Vera Pauw proud of Ireland’s ‘tigers’ as they dig in to beat Finland

Niamh Fahey’s key late block at the death typifies Republic’s never say die attitude

Ireland celebrate their landmark win over Finland in Helsinki. Photograph: Kalle Parkkinen/Inpho

Ireland celebrate their landmark win over Finland in Helsinki. Photograph: Kalle Parkkinen/Inpho

 

In the end, the very end, Niamh Fahey’s knee proved the ultimate difference between winning and drawing. Between an unforgettable night in Helsinki and another one of those regrettable stumbles.

The professional athlete will talk until the cows come home about small margins. It’s meat and drink to them. A last ditch block here, a fingertip save there, one second too slow or too fast, all the well-worn clichés that only sport can conjure.

“I don’t know if you noticed the block by Niamh Fahey at the end?” Ireland manager Vera Pauw asked the small band of travelling media. “It would have been a definite goal but the way she threw herself into that just shows that our tigers never, ever give up.”

Pauw is free to keep selling the feline cliché after this relentless yet largely controlled defensive display. Because it’s true. Fahey’s 86th minute intervention, to deny Linda Sällström from heading her 50th international goal, encapsulates a desire that is now entrenched in this Ireland squad.

“It becomes our mantra: never collapse, never give up, stay in control,” said Pauw. “Keep playing your game plan whatever happens on the pitch.”

Not that the Dutch tactician was willing to avoid criticising individual lapses in concentration. Lucy Quinn, who must be feeling the heat from Leanne Kiernan ahead of Slovakia’s visit to Tallaght stadium on November 25th, was name checked as the culprit who allowed Emmi Alanen create the Finland equaliser for Adelina Engman when Katie McCabe was being treated for the umpteenth time after a Finn snapped at the Irish captain’s heals.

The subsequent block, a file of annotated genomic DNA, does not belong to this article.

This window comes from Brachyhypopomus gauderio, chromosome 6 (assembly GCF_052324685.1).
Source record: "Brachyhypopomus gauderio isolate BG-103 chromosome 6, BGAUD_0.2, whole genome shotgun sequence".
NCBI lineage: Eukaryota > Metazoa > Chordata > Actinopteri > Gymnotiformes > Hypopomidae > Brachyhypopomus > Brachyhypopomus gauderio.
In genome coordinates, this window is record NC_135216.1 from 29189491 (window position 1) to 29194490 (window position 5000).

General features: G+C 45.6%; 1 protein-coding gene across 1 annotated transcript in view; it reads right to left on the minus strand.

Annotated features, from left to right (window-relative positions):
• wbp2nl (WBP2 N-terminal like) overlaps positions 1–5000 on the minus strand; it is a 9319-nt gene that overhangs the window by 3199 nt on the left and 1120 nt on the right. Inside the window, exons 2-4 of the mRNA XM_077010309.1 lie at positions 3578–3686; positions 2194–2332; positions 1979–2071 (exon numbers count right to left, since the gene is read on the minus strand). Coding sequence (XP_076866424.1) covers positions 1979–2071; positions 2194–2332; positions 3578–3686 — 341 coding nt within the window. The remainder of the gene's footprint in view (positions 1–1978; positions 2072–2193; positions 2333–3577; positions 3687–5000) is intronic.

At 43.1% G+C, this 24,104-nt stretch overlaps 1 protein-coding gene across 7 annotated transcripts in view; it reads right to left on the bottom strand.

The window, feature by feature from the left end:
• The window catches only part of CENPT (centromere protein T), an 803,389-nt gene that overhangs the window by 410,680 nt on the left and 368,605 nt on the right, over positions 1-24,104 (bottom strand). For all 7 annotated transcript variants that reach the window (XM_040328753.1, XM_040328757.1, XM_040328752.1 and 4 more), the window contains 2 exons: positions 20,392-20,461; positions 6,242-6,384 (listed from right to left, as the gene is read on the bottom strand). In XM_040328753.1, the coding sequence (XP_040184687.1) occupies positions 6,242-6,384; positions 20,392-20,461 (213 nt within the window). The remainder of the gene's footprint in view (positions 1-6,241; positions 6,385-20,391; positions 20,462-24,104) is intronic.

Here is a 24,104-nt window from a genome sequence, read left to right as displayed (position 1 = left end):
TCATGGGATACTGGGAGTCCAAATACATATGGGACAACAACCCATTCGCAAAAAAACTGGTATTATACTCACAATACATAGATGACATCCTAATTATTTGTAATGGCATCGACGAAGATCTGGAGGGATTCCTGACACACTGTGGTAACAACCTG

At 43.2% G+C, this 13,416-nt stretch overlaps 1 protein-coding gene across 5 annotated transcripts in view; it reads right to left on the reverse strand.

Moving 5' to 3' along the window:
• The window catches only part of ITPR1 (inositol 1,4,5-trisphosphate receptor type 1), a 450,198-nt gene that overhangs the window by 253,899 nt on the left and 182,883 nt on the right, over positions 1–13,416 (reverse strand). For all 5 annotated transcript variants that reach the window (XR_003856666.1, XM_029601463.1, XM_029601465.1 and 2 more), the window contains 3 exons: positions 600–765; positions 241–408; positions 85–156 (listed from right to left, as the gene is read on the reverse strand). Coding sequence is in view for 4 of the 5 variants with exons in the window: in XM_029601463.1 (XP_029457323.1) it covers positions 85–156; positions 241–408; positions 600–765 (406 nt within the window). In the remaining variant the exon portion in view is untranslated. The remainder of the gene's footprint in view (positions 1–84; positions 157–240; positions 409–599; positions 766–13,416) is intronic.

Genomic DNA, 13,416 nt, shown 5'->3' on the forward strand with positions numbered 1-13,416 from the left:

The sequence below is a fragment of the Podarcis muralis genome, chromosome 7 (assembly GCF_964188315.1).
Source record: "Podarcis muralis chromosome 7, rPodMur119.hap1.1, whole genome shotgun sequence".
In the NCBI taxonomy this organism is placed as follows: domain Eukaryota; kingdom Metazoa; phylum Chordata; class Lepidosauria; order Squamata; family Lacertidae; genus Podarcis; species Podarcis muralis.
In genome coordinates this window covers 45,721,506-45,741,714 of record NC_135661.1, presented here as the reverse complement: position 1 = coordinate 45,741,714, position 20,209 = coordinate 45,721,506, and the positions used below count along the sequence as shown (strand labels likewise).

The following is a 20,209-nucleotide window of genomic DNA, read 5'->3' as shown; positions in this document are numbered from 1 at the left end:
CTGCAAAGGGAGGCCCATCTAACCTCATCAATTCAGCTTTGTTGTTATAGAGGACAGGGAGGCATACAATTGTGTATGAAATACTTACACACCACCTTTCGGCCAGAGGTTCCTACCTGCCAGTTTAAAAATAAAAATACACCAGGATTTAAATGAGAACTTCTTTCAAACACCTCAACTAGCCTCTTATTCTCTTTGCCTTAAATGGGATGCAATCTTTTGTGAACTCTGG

“We were playing with 10 players and it proves that you actually need everybody!” Pauw exclaimed. “In that case the striker needs to pick up immediately to her task. It is true a player let her opponent go, I don’t know if you seen that.”

We didn’t but we have now. That was the height of negative reaction from a groundbreaking win for the Republic of Ireland.

“We knew we had to win this game,” said Heather Payne, who really belongs on the famous red asphalt that surrounds the Olympic stadium’s grass. “It was such an important game. Away from home it was even bigger. They are second seeds in the group, this was our most important win so far.”

Payne means ever. In the entire history of Irish women’s football.

“Ireland were smart tactically,” conceded Finland coach Anna Signeul. “They broke the game down and defended their own box, we ended up having to play a lot of crosses in and the goalkeeper [Courtney Brosnan] and Louise Quinn are good at taking crosses. We should have scored in the first-half, we had chances.”

Many, many wobbly moments as Ireland went deep into themselves following Megan Connolly’s ninth-minute free kick beat Tinja-Riikka Korpela.

“Very important,” was how Pauw described this World Cup qualifier before upgrading this to: “Extremely important.”

The winner came via three cerebral players connecting in an exhilarating counter attack, as Jamie Finn dazzled before Payne sent a cross through Korpela’s grasp and onto the head of Denise O’Sullivan.

“I can’t really remember,” said Payne, looking like she had just pipped Emil Zátopek to gold in the 1952 marathon. “I was just over on the right side, near the goal and just said I’d take it on, whip it into the box because I knew we had players forward. And Denise got on the end of it.”

What’s it like being the Irish version of The Road Runner?

“It’s tough chasing balls sometimes but sometimes it does pay off. It was a tough game, everyone had to put in a shift. We all worked extremely hard. Tough job but there was a reward at the end of it.”

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